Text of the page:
The Siege of Petersburg
I packed up my truck that morning, then left the state park and headed east towards Richmond.
Around 10 a.m., I pulled into the mostly-empty parking lot of
Battlefield. It was pretty hot and humid, but the Visitor Center was
nicely air-conditioned, so I lingered there a while then walked around the
grounds and drove along the park's tour road, stopping at most of the sites
along the way.
Civil War tune, The Battle Cry Of Freedom.
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isn't as famous as some other Civil War battlefields, like Gettysburg,
Antietam, or Shiloh, but it's an interesting place, nonetheless. In the
spring of 1864, after three bloody years of Civil War, General Grant's Union Army
pushed Robert E. Lee and the weary Confederate troops southward towards the Confederate
capital of Richmond in a series of relentless battles.
would later become known as the "Energizer Bunny," the Union Army took
a beating but kept on pushing, much to the relief of President Lincoln, who had
suffered through the pusillanimous and incompetent efforts of a long
string of previous Union Army commanders, including generals McClellan, Burnside, Pope,
and Hooker. When one of Lincoln's advisors suggested demoting the
hard-drinking, cigar-chomping Grant, Lincoln retorted, "I can't get rid of
Grant. He fights!"
suffered a major setback in June, 1864, however, at Cold Harbor, north of
Richmond, when his troops repeatedly attacked well-entrenched Confederate forces
but were thrown back with 12,000 Union troops killed. Years later, Grant
would admit that, "My greatest regret was issuing that last charge at Cold
Harbor." These days, Americans
get upset when a few dozen American troops get killed in action, so it's pretty hard to
imagine how people would react today if 12,000 soldiers died in a single battle. That
number is nearly incomprehensible even to this history buff.
debacle at Cold Harbor, though, the steadfast Grant continued pushing south. Abandoning
his plan for a frontal assault on Richmond, Grant stopped outside the key
Confederate city of Petersburg, where three Confederate railroad lines merged and
supplied Richmond to the north. Grant's troops began digging in here and the Confederates did likewise.
next ten months, Grant continued to entrench around Petersburg knowing that the smaller Confederate army would eventually be
stretched too thin to withstand an attack. For the troops on both sides,
the siege meant an endless supply of mud, cannon fire, and whizzing bullets, and
during the 10-month siege, over 16,000 men died here. On April 2, 1865,
the beleaguered Lee abandoned his fortifications and fled west towards Appomattox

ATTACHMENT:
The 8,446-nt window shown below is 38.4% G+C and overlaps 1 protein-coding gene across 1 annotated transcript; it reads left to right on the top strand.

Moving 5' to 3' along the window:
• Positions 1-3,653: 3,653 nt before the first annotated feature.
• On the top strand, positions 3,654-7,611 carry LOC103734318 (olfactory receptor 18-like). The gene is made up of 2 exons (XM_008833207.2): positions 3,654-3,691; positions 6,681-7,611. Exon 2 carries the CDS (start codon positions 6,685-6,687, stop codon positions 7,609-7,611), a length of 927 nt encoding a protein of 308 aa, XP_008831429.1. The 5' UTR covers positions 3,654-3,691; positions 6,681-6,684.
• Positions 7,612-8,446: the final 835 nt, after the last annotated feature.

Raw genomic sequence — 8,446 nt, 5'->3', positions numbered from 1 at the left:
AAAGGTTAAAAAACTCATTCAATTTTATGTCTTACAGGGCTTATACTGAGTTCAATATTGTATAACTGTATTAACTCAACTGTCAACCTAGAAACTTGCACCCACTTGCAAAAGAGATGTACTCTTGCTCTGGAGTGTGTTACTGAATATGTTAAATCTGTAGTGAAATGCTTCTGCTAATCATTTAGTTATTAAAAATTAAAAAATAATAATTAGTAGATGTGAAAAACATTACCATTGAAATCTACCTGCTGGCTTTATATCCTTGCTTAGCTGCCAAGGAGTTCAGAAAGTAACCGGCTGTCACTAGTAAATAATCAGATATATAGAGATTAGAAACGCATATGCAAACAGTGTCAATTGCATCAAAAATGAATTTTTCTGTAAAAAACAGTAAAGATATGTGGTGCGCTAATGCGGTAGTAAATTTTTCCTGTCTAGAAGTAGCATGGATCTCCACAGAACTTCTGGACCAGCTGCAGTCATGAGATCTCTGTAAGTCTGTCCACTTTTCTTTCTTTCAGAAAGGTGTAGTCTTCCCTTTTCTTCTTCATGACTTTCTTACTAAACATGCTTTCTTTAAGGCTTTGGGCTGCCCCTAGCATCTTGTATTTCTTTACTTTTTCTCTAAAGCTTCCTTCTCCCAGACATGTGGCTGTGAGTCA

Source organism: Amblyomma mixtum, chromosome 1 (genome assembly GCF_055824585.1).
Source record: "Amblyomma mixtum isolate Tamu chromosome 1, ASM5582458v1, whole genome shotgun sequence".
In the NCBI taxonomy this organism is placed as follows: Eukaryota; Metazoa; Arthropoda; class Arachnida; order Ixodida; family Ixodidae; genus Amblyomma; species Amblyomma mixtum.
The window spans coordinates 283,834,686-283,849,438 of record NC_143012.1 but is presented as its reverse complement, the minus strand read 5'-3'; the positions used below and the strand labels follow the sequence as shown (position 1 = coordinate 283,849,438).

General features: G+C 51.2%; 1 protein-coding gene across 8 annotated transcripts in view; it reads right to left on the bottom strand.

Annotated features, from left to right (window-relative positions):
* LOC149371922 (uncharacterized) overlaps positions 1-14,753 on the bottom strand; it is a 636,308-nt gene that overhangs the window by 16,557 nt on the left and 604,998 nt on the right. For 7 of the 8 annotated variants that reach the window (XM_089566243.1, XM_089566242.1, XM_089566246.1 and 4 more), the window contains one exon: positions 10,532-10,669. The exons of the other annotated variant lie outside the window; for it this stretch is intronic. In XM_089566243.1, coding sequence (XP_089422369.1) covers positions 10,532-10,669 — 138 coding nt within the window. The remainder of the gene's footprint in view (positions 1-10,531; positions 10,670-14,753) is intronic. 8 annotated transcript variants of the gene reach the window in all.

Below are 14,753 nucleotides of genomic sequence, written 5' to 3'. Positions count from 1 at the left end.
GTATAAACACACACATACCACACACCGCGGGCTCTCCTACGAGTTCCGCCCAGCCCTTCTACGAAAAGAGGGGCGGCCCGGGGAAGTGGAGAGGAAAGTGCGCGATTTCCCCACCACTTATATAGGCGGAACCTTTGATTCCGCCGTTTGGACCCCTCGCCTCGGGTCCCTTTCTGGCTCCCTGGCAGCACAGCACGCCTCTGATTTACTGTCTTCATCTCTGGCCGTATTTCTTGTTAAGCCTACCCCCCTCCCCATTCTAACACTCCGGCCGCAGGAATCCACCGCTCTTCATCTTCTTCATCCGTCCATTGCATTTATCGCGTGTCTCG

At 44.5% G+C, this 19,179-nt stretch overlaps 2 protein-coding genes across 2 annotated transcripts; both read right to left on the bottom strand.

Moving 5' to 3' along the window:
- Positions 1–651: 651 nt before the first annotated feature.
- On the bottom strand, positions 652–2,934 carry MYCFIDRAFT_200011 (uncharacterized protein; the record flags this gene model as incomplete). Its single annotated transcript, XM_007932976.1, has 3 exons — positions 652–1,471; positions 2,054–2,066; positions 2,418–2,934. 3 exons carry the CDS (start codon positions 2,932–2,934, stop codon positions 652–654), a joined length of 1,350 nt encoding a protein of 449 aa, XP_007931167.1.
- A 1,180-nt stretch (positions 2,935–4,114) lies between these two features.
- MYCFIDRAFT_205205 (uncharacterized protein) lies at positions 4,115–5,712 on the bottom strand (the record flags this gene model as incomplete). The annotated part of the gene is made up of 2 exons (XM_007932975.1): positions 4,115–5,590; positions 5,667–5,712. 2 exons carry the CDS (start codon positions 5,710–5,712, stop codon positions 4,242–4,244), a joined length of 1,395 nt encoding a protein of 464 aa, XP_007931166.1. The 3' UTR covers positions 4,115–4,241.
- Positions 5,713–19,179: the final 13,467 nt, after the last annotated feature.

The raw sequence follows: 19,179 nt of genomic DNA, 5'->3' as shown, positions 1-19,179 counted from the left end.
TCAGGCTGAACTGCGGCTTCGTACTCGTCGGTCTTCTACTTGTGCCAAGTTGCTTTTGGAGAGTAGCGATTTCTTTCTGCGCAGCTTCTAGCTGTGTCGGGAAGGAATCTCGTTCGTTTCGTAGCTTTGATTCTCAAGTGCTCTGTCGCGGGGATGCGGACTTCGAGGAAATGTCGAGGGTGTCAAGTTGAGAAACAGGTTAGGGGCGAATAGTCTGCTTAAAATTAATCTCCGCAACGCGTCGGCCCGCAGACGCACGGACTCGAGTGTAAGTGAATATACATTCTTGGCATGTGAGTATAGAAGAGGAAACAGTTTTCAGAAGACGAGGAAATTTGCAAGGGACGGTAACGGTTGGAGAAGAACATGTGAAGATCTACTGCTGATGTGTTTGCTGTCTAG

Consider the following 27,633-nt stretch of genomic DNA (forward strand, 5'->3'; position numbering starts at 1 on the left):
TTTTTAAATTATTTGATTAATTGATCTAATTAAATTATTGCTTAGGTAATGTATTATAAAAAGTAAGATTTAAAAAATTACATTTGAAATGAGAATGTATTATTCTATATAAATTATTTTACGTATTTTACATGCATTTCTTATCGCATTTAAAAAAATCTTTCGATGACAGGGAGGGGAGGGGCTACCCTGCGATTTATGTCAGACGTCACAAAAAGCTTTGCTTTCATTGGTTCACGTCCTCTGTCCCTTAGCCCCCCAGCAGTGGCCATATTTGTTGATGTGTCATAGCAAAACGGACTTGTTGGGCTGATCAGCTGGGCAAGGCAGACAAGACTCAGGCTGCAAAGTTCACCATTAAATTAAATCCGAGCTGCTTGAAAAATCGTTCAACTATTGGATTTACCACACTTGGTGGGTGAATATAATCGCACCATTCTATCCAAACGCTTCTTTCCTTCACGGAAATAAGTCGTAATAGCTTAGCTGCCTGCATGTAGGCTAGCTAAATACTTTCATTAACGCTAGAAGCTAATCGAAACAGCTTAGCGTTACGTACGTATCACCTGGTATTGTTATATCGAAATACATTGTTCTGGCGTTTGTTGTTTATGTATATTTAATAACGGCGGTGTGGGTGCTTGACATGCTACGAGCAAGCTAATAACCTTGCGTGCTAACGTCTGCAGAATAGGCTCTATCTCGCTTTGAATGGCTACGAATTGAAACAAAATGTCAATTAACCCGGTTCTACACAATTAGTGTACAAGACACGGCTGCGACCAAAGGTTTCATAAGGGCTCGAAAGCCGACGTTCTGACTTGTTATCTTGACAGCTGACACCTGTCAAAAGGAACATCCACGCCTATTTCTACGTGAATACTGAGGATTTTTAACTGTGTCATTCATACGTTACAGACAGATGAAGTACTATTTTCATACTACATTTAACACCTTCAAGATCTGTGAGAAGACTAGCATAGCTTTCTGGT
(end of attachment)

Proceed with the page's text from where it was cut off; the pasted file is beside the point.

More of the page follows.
where he surrendered to Grant one week later, thus ending the Civil War.
A Letter from the Petersburg Trenches:
June 23, 1864
. . .We remained on the skirmish line all the next day in the broiling sun
without anything to shelter us from the sun, in little pits about the size of a
common grave, though not half so well furnished. There we lay, and every time a
man show his head, 'zip' would come a minnie [a bullet]. The bullets would just skin the top
of the pit that I occupied, warning me to keep close to my mother earth...
I'd been to the Petersburg Battlefield once before. That visit, about
15 years earlier, was all too brief so this time I spent
about three hours walking around the battlefield.
One of the highlights was seeing a
replica of "The Dictator," a massive 17,000-pound Union mortar that
once heaved 225-pound balls into the Confederate lines (and you thought that
barking dog next door was a noisy pain in the butt). It was fired only 218 times during the
10-month siege, though, so its effect on the Confederate troops
was mostly psychological (but then, so is the neighbor's barking dog).
The other highlight was a 45-minute tour led by
the very animated Ranger Joyce, in which she described the Battle of the Crater. To break the siege at Petersburg, Union troops dug
a 400-foot long tunnel
under the Confederate lines and packed it with gunpowder.
When the charge blew, it created a huge crater which Union troops rushed
into. They faltered, though, due to poor planning and leadership --
generally the Union story of the entire war -- and they were pushed back by the
Confederates. In only a few hours, about 4,000 Union soldiers were
slaughtered in the
crater. Great idea, poor execution.
of Petersburg was partly a testament to the change in tactics required by rapidly-improving
weapons, and the battlefield offered a glimpse into the trench-warfare strategy that would become
prevalent 50 years later during World War I in Europe. The siege was also a testament to
the unyielding fortitude exhibited by soldiers on both sides of the line.
Above left: The Visitor Center at Petersburg National Battlefield near Richmond, Virginia.
Above center: Here's the 17,000-pound Union seacoast mortar called "The Dictator," the
largest weapon used during the war.
Above right: Replica of The Dictator in the same location. It heaved 225-pound balls
2.5 miles into Petersburg
during the siege but didn't do very much damage.
Above left: This is the entrance to the tunnel, built by the Union forces at
the beginning of the siege. It extended under the Confederate lines and
was packed with explosives, then detonated.
Above center: The very lively Ranger Joyce describing the debacle at the Battle of the Crater.
Above right: A view of the Crater today. Robert E. Lee abandoned
Petersburg in the spring of 1865 after 10 months of trench warfare and surrendered at Appomattox a week later, thus
ending the Civil War.
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